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Although we all depend on external influences for our education and progress, the Baha’i writings make it clear that we are each largely responsible for our own spiritual advancement.
This condition of freely chosen spiritual ascent is virtually a definition of human justice, an essential ingredient in the Baha’i paradigm, but it also may be the most difficult concept to grasp.
How can we ever know precisely where external guidance leaves off and our own free choice begins? We do know that without our active participation in the process, human education is impossible. We can allow ourselves to become programmed or coerced or brainwashed, but that is not true advancement or valid learning, especially if we are memorizing what some else has learned, or think they have learned.
To understand the theory underlying this distinction between the need for external assistance and the simultaneous autonomy of our own free will, Abdu’l-Baha employs an effective analogy that compares human progress to a boat moving in water. The power of wind or steam represents those external forces that impel the boat into motion, and the boat’s rudder represents our individual free will:
… man’s stillness or motion itself is conditioned upon the aid of God. Should this assistance fail to reach him, he can do neither good nor evil. But when the assistance of the all-bounteous Lord confers existence upon man, he is capable of both good and evil. … This condition can be likened to that of a ship that moves by the power of wind or steam. Should this power be cut off, the ship would ben entirely unable to move. Nevertheless, in whatever direction the rudder is turned, the power of the steam propels the ship in that direction. If the rudder is turned to the east, the ship moves eastward, and if it is directed to the west, the ship moves west. …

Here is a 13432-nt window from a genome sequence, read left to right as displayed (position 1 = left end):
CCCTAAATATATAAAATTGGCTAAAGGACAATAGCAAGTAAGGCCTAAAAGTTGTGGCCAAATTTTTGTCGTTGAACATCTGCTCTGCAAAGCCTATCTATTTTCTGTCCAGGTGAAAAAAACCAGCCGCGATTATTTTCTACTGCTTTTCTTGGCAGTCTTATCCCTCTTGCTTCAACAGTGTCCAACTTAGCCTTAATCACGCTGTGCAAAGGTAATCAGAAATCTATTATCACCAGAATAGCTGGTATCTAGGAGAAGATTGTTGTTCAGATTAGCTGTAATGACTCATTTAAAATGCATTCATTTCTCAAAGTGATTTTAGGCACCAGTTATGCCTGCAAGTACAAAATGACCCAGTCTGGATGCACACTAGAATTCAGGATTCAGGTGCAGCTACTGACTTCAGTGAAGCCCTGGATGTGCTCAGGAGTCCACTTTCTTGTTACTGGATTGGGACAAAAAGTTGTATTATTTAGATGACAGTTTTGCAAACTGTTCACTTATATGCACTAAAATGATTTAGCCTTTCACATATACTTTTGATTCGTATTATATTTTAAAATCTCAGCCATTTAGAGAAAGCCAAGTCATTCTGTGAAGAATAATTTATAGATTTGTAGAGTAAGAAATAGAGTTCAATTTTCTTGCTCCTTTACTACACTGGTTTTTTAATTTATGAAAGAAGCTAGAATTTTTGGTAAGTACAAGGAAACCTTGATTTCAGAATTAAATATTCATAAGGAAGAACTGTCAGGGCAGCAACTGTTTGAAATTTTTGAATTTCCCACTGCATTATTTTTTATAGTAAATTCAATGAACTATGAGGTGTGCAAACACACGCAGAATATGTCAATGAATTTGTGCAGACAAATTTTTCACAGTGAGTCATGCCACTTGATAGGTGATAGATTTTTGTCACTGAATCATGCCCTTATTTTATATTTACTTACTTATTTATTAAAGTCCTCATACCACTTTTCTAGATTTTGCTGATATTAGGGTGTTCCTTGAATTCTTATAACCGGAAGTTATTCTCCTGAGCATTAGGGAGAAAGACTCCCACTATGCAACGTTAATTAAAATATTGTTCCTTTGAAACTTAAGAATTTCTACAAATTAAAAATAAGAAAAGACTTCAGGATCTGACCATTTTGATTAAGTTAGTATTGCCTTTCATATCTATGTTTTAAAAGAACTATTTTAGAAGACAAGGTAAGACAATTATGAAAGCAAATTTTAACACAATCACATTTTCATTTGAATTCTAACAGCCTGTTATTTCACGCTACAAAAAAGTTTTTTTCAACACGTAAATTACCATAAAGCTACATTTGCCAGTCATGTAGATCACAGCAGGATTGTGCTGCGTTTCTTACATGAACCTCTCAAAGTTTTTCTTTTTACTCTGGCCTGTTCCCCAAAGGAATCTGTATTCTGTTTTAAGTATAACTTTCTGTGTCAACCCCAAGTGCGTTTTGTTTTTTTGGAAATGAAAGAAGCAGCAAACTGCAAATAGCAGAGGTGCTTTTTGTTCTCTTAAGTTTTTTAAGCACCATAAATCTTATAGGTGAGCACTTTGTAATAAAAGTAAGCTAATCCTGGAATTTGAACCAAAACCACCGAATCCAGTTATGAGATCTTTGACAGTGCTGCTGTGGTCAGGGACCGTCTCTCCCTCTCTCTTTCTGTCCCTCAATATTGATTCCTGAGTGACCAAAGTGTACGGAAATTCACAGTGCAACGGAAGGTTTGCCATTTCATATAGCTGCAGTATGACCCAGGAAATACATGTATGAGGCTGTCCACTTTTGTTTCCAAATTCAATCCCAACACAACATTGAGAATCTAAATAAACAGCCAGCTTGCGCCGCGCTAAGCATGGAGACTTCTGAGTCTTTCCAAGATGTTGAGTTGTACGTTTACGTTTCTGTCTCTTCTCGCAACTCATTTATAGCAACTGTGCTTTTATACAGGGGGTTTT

In like manner, all the doings of man are sustained by the power of divine assistance, but the choice of good or evil belongs to him alone. – Abdu’l-Baha, Some Answered Questions, newly revised edition, pp. 288-289.
The significance of our volition is implied by Abdu’l-Baha’s allusion to this power as “a mighty will.” He states that in spite of the things beyond our control, the most significant events (our moral choices), are:
Certain matters are subject to the free will of man, such as acting with justice and fairness, or injustice and iniquity—in other words, the choice of good or evil actions. It is clear and evident that the will of man figures greatly in these actions. – Ibid., p. 287.
We may not always understand exactly when our will is operating or to what degree our decisions are truly independent, but we do know that as a faculty of the human soul, the will is independent of our capacity to feel or to know.